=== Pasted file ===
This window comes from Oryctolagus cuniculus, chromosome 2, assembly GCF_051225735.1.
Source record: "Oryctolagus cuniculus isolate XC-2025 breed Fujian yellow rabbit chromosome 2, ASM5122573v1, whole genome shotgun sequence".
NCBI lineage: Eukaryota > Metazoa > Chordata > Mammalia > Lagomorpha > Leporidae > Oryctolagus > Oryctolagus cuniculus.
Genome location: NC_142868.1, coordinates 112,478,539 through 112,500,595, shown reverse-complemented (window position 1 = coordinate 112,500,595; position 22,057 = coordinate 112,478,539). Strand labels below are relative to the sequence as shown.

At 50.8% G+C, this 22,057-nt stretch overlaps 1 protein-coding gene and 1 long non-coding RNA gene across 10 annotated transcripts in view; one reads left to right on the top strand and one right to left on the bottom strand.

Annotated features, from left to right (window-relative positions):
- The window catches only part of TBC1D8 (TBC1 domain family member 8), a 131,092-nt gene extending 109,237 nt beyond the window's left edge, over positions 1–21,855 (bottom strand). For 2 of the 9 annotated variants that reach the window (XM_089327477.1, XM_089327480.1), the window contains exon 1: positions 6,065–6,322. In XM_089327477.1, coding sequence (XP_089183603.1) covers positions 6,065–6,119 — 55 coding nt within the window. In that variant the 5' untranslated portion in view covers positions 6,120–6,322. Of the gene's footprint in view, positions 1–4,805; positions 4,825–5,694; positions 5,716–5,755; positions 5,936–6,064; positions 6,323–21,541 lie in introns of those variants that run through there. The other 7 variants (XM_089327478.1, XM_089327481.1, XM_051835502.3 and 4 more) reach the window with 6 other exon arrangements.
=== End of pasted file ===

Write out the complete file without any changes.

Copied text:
This window comes from Oryctolagus cuniculus, chromosome 2, assembly GCF_051225735.1.
Source record: "Oryctolagus cuniculus isolate XC-2025 breed Fujian yellow rabbit chromosome 2, ASM5122573v1, whole genome shotgun sequence".
NCBI lineage: Eukaryota > Metazoa > Chordata > Mammalia > Lagomorpha > Leporidae > Oryctolagus > Oryctolagus cuniculus.
Genome location: NC_142868.1, coordinates 112,478,539 through 112,500,595, shown reverse-complemented (window position 1 = coordinate 112,500,595; position 22,057 = coordinate 112,478,539). Strand labels below are relative to the sequence as shown.

At 50.8% G+C, this 22,057-nt stretch overlaps 1 protein-coding gene and 1 long non-coding RNA gene across 10 annotated transcripts in view; one reads left to right on the top strand and one right to left on the bottom strand.

Annotated features, from left to right (window-relative positions):
- The window catches only part of TBC1D8 (TBC1 domain family member 8), a 131,092-nt gene extending 109,237 nt beyond the window's left edge, over positions 1–21,855 (bottom strand). For 2 of the 9 annotated variants that reach the window (XM_089327477.1, XM_089327480.1), the window contains exon 1: positions 6,065–6,322. In XM_089327477.1, coding sequence (XP_089183603.1) covers positions 6,065–6,119 — 55 coding nt within the window. In that variant the 5' untranslated portion in view covers positions 6,120–6,322. Of the gene's footprint in view, positions 1–4,805; positions 4,825–5,694; positions 5,716–5,755; positions 5,936–6,064; positions 6,323–21,541 lie in introns of those variants that run through there. The other 7 variants (XM_089327478.1, XM_089327481.1, XM_051835502.3 and 4 more) reach the window with 6 other exon arrangements.